Eutelsat W2A ready for April 3 launch
By Robert Briel | March 31, 2009 | 08:35 UK
Europe’s first S-band payload for Mobile Satellite Services is preparing for lift off. With the new satellite, Eutelsat will triple resources in the 10 degrees East neighbourhood.
Eutelsat has confirmed that its W2A satellite has begun final preparations for its upcoming launch by an ILS Proton Breeze M rocket from the Baikonur Cosmodrome in Kazakhstan. Lift-off is scheduled for Friday, April 3, in a launch window opening at 22.24 local time in Baikonur.
In addition to delivering significant new Ku-band and C-band resources for Eutelsat, the W2A satellite will take into orbit Europe’s first S-band payload for video and data services for mobile handsets and vehicles. The S-band payload is commercialised by Solaris Mobile, a joint venture established by Eutelsat and SES Astra.
Designed to replace Eutelsat’s W1 satellite at 10 degrees East, W2A will boost and diversify capacity at this position. Built for Eutelsat by Thales Alenia Space, using the Spacebus 4000C4 platform, the satellite’s three distinct payloads will operate in three frequency bands:
46 Ku-band transponders will be connected to a wide footprint of Europe, the Middle East and North Africa, and a second beam over southern Africa and islands in the Indian Ocean.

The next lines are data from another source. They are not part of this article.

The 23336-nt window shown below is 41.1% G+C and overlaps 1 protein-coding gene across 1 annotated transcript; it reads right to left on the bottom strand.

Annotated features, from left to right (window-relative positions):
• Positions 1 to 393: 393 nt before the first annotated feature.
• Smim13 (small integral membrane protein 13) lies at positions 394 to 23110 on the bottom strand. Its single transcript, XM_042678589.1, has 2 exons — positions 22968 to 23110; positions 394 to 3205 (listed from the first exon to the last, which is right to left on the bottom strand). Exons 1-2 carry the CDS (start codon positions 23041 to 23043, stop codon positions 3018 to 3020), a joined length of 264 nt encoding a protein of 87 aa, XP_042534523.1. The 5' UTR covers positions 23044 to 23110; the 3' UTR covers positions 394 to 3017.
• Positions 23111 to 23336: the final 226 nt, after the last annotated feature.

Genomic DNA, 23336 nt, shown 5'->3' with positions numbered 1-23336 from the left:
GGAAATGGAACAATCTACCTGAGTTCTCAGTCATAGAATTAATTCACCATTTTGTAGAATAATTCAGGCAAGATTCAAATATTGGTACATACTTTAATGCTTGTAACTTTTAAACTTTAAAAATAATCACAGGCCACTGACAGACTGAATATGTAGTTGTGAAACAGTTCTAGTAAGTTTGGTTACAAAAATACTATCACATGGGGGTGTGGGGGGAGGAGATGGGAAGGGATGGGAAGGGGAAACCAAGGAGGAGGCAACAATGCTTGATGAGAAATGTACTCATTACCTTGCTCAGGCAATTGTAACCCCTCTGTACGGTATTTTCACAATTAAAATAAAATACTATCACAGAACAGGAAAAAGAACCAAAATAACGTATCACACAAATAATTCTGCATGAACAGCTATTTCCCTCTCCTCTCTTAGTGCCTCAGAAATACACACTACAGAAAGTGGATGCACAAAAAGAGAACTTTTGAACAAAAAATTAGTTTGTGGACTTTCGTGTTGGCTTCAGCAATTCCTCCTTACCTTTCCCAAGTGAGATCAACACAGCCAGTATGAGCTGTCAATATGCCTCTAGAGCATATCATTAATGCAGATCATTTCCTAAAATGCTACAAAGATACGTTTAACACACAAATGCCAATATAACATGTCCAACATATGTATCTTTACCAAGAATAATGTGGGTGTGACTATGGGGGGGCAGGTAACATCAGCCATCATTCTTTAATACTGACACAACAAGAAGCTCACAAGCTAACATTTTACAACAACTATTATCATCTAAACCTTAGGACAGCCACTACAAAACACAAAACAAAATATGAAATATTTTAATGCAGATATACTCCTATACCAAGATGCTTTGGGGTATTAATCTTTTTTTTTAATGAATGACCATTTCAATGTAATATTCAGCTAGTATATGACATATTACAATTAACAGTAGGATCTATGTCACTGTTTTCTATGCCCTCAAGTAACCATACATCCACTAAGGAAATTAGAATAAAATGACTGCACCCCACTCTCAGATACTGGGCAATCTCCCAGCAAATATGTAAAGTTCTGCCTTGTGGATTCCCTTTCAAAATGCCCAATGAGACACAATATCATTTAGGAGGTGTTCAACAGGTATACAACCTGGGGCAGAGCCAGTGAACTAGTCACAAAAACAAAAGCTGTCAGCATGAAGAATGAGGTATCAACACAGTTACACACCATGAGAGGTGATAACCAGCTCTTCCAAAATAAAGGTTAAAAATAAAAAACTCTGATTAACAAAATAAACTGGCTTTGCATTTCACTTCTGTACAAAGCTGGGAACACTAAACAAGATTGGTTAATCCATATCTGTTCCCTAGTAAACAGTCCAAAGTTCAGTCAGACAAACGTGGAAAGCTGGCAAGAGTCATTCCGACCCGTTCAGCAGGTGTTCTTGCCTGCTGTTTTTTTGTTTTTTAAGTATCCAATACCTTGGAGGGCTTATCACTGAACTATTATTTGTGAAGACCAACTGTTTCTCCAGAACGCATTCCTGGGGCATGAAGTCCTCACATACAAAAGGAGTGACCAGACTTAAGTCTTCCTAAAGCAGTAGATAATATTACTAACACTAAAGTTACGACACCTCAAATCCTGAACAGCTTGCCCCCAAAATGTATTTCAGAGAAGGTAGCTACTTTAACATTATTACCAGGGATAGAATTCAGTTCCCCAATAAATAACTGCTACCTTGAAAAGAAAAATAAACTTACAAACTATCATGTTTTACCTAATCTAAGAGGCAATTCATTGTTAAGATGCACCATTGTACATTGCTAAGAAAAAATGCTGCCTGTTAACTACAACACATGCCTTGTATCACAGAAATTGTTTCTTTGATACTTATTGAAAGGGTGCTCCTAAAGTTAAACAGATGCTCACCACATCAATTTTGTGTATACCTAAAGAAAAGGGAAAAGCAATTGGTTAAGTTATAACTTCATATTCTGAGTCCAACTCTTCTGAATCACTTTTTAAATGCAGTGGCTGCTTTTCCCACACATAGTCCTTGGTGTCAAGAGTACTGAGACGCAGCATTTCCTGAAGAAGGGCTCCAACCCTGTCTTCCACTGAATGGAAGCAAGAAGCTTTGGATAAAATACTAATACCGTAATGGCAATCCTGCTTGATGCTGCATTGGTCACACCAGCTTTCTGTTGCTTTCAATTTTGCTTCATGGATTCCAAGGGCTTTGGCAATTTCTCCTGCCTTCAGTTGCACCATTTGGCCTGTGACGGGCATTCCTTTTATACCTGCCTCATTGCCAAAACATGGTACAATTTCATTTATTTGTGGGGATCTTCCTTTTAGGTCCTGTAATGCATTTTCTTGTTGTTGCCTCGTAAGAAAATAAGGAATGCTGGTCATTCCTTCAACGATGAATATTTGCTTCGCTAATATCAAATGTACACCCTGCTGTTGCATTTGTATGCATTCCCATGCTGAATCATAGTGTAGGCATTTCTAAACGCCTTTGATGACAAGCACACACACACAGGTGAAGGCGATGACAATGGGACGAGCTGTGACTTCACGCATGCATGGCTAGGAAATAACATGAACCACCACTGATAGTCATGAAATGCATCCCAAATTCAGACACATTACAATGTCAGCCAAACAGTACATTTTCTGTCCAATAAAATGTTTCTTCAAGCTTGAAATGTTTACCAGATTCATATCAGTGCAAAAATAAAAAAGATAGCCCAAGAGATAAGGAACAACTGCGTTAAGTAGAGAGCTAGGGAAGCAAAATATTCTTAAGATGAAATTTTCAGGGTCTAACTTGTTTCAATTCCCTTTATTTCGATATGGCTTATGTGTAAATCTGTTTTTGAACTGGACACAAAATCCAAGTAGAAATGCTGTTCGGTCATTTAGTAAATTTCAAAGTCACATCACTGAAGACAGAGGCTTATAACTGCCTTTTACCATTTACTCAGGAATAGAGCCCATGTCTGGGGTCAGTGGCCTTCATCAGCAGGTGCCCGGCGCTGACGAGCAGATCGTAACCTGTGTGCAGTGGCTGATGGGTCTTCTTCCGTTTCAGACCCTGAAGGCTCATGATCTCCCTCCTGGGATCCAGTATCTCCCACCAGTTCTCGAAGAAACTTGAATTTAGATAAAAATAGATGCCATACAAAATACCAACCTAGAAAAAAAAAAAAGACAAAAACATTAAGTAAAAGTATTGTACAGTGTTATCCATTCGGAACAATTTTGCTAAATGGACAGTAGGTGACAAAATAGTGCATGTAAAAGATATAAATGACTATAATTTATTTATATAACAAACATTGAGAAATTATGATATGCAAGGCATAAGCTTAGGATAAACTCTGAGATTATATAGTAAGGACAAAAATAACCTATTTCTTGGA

10 transponders operating in the C-band will provide coverage of Africa, extending towards India and other parts of Asia as well as Latin America. This new mission at Eutelsat’s 10 degrees East position will strengthen the Group’s response to strong demand for C-band capacity for GSM trunking and for enterprise networks, notably in Africa.
Services in the S-band provided by Solaris Mobile will be operated with a 12-metre antenna deployed on the W2A satellite. Operating in a frequency band immediately adjacent to the UMTS frequencies used for 3G networks, the S-band creates the possibility of a single network spanning Europe for standalone mobile video, data and interactive services via satellite, and hybrid satellite-terrestrial services. Satellite technology will hand over to terrestrial transmitters in built-up areas for deep indoor penetration.
Outside these environments, mobile phones, personal media players and vehicles will operate with direct satellite reception. S-band resources will also be able to support the deployment of communications networks for emergency services in Europe, providing direct interconnectivity between teams operating in the field, vehicles and their home bases